DDT was used an insecticide at the onset of WW2, with great success in terms of controlling malaria and typhus among civilians and troops. After the war, it was available as an agricultural insecticide.  However, within a few years, there were warning signs that not all was well and in 1946, the Soil Association journal read as follows "By the wholesale use of powerful insecticides of which far too little is yet known, we may well be upsetting the whole balance of Nature. We are like schoolboys rat-hunting in a munition dump with a flame-thrower."

Some years later (in 1962),  Rachel Carson published ‘Silent Spring’ – which seriously questioned the use of organochlorines, such as DDT and warned of the dangers of the indiscriminate use of insecticides.  The use of these chemicals continued Read more...

RSPB's Big Garden Birdwatch

RSPB's Big Garden Birdwatch

by Chris ~ 21 January, 2013 ~ Comments Off on RSPB's Big Garden Birdwatch

Next weekend  (26-27 January 2013), sees the the RSPB’s Big Garden Birdwatch.  If you would like to take part, go to www.rspb.org.uk

What is involved ?

The Robin

The Robin

by Chris ~ 21 December, 2011 ~ Comments Off on The Robin

Season's Greetings.   

The robin, frequently pictured on Christmas cards,  is making something of a “come back”.  Its numbers have increased by roughly 50%, compared to when it was first recorded back in 1970.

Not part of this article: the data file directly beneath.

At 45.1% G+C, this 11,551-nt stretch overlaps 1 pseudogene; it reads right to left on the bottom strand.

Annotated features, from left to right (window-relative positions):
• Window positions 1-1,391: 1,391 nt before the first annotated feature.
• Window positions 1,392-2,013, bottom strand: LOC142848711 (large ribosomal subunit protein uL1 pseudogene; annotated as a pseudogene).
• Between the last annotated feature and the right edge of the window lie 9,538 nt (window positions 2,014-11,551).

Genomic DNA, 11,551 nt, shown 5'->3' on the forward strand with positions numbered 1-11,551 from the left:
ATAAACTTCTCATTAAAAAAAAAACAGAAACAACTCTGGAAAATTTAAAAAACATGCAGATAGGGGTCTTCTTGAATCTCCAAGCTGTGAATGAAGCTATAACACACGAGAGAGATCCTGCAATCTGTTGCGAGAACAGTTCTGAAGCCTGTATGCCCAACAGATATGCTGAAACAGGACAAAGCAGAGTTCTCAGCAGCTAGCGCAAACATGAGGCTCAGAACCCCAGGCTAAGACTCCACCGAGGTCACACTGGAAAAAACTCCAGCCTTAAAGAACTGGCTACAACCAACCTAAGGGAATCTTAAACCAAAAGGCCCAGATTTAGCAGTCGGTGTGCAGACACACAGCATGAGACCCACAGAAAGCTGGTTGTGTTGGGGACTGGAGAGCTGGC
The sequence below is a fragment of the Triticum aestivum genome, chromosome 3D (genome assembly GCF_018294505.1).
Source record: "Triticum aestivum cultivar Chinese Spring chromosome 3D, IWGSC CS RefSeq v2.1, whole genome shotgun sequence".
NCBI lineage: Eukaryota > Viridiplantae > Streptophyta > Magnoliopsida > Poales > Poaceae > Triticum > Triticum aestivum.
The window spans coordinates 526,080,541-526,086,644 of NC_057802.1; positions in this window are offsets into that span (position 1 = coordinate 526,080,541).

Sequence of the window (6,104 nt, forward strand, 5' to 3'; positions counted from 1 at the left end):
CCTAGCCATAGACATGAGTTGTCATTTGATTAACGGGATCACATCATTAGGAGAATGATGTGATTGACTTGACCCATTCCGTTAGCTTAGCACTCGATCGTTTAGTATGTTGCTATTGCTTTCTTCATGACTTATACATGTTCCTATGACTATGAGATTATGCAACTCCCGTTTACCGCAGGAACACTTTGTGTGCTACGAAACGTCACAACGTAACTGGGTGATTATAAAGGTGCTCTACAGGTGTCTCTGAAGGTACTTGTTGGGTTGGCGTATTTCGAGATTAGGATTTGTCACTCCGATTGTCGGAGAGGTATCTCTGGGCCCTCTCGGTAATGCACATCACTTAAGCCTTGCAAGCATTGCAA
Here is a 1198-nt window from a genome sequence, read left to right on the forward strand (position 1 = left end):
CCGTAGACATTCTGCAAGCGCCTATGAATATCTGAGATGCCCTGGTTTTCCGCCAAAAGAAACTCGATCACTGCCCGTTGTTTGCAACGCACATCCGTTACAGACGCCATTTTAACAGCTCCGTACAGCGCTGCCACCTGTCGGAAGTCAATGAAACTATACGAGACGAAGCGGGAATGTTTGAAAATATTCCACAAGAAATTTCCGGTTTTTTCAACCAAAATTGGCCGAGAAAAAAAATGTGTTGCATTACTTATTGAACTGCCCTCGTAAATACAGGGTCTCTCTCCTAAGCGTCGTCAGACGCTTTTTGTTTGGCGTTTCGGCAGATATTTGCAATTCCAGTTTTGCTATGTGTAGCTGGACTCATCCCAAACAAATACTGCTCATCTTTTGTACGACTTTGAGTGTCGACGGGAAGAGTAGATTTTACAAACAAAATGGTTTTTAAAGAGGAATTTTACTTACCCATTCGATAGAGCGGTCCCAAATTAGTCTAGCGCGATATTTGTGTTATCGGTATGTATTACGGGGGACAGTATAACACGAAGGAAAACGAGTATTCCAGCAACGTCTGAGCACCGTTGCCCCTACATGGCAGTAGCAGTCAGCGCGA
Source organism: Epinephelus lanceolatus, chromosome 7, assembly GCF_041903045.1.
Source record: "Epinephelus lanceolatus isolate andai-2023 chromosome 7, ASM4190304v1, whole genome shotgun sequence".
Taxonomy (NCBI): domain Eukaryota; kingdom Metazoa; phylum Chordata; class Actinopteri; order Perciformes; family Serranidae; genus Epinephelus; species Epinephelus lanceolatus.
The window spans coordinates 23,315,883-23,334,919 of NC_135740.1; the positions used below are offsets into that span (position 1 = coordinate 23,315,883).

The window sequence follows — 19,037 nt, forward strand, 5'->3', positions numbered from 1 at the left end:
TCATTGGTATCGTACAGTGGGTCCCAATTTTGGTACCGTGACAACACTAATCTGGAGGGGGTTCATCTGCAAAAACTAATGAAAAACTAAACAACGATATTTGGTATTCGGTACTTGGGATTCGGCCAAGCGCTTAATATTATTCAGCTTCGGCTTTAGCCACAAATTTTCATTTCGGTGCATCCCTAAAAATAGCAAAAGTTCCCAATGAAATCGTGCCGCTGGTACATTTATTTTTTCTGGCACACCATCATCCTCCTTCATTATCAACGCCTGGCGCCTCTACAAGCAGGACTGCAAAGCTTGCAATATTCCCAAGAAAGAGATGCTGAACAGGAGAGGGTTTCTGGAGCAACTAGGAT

The RSPB has suggested that milder winters and earlier Springs have contributed to its increased numbers; and it is estimated that there are now some 5 - 6  million breeding pairs of robins in the U.K.  However, its populations can be ‘knocked back’ by hard winters – such as we have experienced recently.  A small bird, such as the robin, can rapidly lose much of its body mass through a short succession of cold nights and days - burning its reserves (of fat) to generate heat energy  to maintain its body temperature.  They also use up energy in the search for food, which is often in very limited supply under cold conditions. Read more...

The Big Garden Birdwatch

The Big Garden Birdwatch

by Chris ~ 28 January, 2011 ~ comments welcome

This weekend (29th & 30th January) sees the the RSPB's Big Garden Birdwatch.  You can sign up here to take part.
What is needed ?

  • an hour of your time
  • a pen or pencil
  • some paper or a print out of the RSPB's bird ID sheet
  • a place to observe (garden / local park) Read more...


by Chris ~ 16 May, 2010 ~ 9 comments

Nightingales are migratory birds and fly into the U.K. in the Spring, having spent the winter in Africa. The nightingale is particularly well known for its song; (a wma file of which can be found here).  However, not everybody in the UK is likely to hear them singing.  It is not found in Scotland or Wales, and in other places its numbers have fallen quite dramatically.  It is now mainly found in the South-East, especially Kent, Sussex, Suffolk and Norfolk. A sighting is unlikely; nightingales are shy, drab brown birds who seek the dense vegetation described below. Read more...